U.S. military officials have long warned that changes in climate patterns, resulting in increased severe weather events and coastal flooding, will have a broad and costly impact on the Defense Department’s ability to protect the nation and respond to natural and humanitarian disasters in the United States and around the globe.

The new report — described as a Pentagon roadmap — identifies four things that it says will affect the U.S. military: rising global temperatures, changing precipitation patterns, more extreme weather and rising sea levels. It calls on the department and the military services to identify more specific concerns, including possible effects on the more than 7,000 bases and facilities, and to start putting plans in place to deal with them.

“Climate change is a `threat multiplier’ because it has the potential to exacerbate many of the challenges we already confront today — from infectious disease to armed insurgencies — and to produce new challenges in the future,” Hagel said. He spoke during the opening session of the conference, which was attended by defense ministers and military chiefs of more than 30 countries from the Americas, Spain and Portugal.

Changing climate trends could spur more natural disasters, demanding more military support, he said. “Our coastal installations could be vulnerable to rising shorelines and flooding, and extreme weather could impair our training ranges, supply chains and critical equipment.”

More broadly, the report warns that as temperatures rise and severe weather increases, food, water and electricity shortages could create instability in many countries, spreading disease, causing mass migration and opening the door for extremists to take advantage of fractures in already-unstable countries.

The report comes amid an ongoing debate within the administration and Congress over the actual extent and existence of global warming and climate change. But Hagel, who is on a six-day, three-country trip to South America, seemed to have little question about the impending changes.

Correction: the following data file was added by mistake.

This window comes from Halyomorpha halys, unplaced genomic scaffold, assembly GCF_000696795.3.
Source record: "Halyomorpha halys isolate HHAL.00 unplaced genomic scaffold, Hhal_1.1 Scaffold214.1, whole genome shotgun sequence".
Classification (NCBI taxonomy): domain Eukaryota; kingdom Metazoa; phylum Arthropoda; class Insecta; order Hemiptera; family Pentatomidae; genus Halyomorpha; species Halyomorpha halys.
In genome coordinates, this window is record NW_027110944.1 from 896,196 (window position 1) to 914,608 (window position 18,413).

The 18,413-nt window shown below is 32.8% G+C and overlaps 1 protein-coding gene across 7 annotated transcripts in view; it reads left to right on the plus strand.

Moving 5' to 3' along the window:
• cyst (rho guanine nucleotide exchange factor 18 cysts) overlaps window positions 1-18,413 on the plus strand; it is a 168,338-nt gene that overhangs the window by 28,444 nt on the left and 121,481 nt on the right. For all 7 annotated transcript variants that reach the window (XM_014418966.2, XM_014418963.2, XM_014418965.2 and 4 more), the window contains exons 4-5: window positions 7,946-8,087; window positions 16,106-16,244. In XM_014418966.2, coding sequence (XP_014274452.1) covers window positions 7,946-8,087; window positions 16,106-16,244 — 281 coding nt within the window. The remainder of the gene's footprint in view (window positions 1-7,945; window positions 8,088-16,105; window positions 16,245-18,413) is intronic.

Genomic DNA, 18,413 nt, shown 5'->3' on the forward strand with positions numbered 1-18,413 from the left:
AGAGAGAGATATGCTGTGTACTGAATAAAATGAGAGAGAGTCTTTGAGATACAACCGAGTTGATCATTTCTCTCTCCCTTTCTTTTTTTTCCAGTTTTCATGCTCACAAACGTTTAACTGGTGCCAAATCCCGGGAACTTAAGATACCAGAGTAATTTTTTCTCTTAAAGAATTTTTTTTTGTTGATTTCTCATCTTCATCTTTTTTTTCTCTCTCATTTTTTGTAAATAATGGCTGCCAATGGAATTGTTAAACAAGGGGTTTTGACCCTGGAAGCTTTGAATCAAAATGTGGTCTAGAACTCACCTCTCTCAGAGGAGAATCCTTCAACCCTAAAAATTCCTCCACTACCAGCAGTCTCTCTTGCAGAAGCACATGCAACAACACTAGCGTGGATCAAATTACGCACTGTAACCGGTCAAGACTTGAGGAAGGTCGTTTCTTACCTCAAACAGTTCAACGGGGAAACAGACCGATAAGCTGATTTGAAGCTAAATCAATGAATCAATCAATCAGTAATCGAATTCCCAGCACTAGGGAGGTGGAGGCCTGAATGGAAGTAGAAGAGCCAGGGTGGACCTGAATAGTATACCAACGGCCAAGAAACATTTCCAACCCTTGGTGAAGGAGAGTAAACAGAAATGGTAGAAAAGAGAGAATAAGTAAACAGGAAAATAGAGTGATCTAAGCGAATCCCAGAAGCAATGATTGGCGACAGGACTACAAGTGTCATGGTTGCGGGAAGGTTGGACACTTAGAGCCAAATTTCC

“The loss of glaciers will strain water supplies in several areas of our hemisphere. Destruction and devastation from hurricanes can sow the seeds for instability. Droughts and crop failures can leave millions of people without any lifeline, and trigger waves of mass migration,” he told the ministers at this mountain resort in the Andes near the southern tip of Peru.

“We have already seen these events unfold in other regions of the world, and there are worrying signs that climate change will create serious risks to stability in our own hemisphere,” he said.

For the U.S., rising sea levels could eventually put vast stretches of Navy docks and other military installations under water, in places like Norfolk, Virginia, Honolulu and other coastal locations worldwide.

The Pentagon has been working for years to reduce the military’s heavy footprint on the earth by using alternative fuels and conducting maintenance aimed at managing water use and encroachment on natural resources.

But, according to a federal greenhouse gas inventory, the department was responsible for 71 percent of the federal government’s carbon footprint in 2010, producing 95.4 million tons of carbon dioxide. That put the military’s footprint at about the same size as that of the entire country of Chile.

The greenhouse gas report said that more than 60 percent of the Pentagon’s carbon footprint cannot be reduced easily.

In its new report, the Pentagon said it has to better define how climate change could affect military operations, training, testing and readiness.

The issue is a deep concern to many South and Central American nations that have long stretches of coastline. Gen. John Kelly, the top U.S. military commander in South America, was with Hagel at the conference.